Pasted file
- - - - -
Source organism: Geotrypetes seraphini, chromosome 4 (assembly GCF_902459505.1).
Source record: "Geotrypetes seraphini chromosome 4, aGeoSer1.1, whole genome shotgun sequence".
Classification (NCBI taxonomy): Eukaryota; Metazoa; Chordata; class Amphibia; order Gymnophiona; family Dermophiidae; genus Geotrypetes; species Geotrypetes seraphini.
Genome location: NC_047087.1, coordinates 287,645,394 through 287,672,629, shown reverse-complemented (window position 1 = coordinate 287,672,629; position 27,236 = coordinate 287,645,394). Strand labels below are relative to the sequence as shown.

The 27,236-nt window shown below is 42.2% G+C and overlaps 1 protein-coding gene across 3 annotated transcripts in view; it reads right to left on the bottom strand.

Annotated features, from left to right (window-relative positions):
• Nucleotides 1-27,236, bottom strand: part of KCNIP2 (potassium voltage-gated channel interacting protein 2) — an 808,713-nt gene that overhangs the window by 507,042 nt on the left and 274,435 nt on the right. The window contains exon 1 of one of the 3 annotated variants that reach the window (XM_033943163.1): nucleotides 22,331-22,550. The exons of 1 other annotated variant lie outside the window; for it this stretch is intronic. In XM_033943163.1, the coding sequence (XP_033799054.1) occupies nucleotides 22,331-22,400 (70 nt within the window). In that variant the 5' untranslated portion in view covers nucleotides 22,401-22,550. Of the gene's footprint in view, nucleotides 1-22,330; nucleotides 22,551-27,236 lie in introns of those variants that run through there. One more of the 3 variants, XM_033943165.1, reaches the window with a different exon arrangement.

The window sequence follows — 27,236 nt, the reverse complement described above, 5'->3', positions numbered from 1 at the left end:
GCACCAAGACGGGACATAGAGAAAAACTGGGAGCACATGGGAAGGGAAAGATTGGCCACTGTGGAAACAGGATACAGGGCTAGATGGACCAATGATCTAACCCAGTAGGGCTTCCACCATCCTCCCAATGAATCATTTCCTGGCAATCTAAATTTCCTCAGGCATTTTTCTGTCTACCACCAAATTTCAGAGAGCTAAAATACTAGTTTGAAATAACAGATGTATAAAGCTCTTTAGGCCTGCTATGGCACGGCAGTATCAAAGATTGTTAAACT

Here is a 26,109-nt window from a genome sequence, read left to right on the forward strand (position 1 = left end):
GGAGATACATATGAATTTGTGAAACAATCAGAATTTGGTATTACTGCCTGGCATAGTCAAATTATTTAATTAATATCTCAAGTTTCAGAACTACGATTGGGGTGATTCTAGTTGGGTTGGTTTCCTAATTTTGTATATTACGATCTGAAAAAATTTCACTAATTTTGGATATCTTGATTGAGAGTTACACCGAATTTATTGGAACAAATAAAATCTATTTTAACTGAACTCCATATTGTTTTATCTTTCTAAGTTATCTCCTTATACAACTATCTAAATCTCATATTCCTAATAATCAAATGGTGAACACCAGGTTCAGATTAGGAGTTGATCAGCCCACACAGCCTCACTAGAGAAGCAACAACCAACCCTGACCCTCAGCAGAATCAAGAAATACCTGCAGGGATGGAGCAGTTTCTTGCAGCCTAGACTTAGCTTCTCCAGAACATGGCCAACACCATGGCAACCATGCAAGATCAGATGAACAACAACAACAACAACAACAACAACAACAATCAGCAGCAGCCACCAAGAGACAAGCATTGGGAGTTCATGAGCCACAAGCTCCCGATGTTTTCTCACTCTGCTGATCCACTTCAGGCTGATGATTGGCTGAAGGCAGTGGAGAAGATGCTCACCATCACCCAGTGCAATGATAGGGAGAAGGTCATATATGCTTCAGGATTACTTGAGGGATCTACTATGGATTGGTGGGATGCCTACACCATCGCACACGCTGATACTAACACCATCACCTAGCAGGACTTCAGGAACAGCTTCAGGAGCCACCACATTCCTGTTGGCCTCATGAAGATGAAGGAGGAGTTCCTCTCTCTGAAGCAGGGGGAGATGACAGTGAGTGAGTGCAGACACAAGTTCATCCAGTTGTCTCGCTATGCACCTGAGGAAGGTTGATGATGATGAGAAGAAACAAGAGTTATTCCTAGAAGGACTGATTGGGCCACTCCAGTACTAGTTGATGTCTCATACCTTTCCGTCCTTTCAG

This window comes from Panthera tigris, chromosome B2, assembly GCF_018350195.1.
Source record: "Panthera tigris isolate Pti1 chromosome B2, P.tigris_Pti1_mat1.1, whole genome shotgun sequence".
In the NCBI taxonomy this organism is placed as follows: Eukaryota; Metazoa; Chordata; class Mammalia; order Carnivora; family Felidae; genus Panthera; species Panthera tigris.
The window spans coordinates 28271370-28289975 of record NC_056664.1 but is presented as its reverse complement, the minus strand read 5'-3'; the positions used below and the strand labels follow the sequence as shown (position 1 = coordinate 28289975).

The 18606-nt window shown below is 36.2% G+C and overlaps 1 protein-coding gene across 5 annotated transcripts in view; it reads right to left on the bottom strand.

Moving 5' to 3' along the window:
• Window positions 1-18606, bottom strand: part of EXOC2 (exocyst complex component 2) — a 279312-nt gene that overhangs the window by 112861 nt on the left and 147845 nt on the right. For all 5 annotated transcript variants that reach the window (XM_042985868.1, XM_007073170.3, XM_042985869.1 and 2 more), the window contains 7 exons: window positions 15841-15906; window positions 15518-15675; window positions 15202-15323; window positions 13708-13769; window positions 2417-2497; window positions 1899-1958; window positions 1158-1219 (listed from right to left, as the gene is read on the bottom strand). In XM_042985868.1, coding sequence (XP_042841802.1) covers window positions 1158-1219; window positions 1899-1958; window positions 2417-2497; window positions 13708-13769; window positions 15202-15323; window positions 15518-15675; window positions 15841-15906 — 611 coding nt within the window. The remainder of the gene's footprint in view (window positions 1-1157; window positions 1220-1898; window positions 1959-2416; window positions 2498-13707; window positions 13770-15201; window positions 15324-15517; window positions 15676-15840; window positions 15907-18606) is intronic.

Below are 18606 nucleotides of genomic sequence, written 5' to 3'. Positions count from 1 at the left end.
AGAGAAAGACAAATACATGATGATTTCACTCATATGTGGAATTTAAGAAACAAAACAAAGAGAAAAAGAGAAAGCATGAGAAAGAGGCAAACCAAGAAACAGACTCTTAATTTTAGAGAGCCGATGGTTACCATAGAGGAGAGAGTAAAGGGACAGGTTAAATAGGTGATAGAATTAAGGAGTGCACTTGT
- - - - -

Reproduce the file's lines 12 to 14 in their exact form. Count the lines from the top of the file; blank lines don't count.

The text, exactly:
This window comes from Panthera tigris, chromosome B2, assembly GCF_018350195.1.
Source record: "Panthera tigris isolate Pti1 chromosome B2, P.tigris_Pti1_mat1.1, whole genome shotgun sequence".
In the NCBI taxonomy this organism is placed as follows: Eukaryota; Metazoa; Chordata; class Mammalia; order Carnivora; family Felidae; genus Panthera; species Panthera tigris.